The ABC of The PBAC – How Medicines Get on The PBS

28 September 2011

For medicines to be listed on the PBS, they must first receive a positive recommendation from the Pharmaceutical Benefits Advisory Committee to the Minister for Health, a process that many pharmacists are not familiar with.

Outgoing Chair of the PBAC, Emeritus Professor Lloyd Sansom AO of the University of South Australia, will help clear up any mysteries about the process in his presentation at PAC11.

“The PBAC is required to consider the cost, effectiveness and cost effectiveness compared to the therapy (drug and/or non drug) that the new medicine will replace in practice,” Professor Sansom says.

“The PBAC examines the incremental benefit of the medicines over its comparator and develops an incremental cost effectiveness ratio (ICER) expressed as a cost/quality adjusted Life Year (cost/QALY).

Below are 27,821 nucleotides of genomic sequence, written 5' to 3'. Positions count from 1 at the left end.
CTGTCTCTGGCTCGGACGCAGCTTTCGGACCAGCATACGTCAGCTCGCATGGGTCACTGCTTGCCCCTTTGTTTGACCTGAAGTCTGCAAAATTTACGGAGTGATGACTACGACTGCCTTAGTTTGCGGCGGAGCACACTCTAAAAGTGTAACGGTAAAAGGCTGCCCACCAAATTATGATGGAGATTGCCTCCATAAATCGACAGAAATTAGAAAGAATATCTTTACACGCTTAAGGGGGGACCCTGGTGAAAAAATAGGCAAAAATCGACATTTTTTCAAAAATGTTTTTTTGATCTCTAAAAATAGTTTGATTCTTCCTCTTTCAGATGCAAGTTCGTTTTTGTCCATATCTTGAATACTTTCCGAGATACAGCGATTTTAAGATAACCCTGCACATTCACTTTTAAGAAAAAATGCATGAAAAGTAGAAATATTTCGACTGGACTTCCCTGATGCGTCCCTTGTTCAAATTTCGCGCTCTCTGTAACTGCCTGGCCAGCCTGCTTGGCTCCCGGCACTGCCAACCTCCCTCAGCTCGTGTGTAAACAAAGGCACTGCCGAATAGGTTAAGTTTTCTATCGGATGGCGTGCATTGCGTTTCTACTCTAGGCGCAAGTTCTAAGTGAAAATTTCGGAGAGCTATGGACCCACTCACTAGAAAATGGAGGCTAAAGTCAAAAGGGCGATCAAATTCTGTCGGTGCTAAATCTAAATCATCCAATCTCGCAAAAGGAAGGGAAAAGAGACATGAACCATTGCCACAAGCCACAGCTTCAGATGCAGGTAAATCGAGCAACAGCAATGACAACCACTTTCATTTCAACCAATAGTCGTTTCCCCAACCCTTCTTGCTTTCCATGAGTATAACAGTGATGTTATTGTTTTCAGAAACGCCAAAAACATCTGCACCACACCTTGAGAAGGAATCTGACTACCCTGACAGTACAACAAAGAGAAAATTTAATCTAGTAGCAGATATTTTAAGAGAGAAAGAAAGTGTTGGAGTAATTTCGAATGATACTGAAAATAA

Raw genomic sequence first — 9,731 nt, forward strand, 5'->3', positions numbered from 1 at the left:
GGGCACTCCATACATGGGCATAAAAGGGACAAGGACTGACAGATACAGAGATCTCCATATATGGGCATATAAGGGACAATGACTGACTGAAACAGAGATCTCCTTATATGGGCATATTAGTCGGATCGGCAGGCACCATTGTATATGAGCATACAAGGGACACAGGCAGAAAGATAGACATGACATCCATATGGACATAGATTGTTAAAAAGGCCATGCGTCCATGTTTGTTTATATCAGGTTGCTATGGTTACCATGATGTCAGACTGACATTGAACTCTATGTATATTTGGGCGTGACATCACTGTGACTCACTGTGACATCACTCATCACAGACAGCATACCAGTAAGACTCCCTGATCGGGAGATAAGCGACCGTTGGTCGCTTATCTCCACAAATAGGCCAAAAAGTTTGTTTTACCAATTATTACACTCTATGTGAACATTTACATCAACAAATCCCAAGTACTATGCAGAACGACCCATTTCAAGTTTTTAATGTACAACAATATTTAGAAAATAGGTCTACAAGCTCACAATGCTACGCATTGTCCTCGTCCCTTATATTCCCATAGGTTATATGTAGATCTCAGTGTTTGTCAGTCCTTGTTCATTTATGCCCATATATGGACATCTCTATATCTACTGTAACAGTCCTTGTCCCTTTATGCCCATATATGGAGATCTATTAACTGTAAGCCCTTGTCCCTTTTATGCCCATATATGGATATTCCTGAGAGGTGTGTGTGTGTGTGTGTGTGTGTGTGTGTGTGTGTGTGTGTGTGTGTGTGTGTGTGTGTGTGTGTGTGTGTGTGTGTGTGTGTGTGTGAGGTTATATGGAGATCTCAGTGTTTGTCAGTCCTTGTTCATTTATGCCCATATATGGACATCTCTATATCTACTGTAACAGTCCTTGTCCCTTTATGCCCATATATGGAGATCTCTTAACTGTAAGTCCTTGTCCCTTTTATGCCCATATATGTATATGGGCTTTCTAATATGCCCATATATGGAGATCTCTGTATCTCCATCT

“The establishment of the ICER often requires the extrapolation of trial based outcomes into patient-relevant outcomes with subsequent uncertainty, for example extrapolation for a surrogate outcome. The use of a common outcome metric, that is QALY, enables comparison between diseases within an equitable framework.”

Professor Sansom says PBAC does not use a fixed ICER threshold for decision making, but also takes into account “less quantifiable” issues such as the severity of the disease, availability of alternatives and social values in making its recommendations.

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The ABC of The PBAC – How Medicines Get on The PBS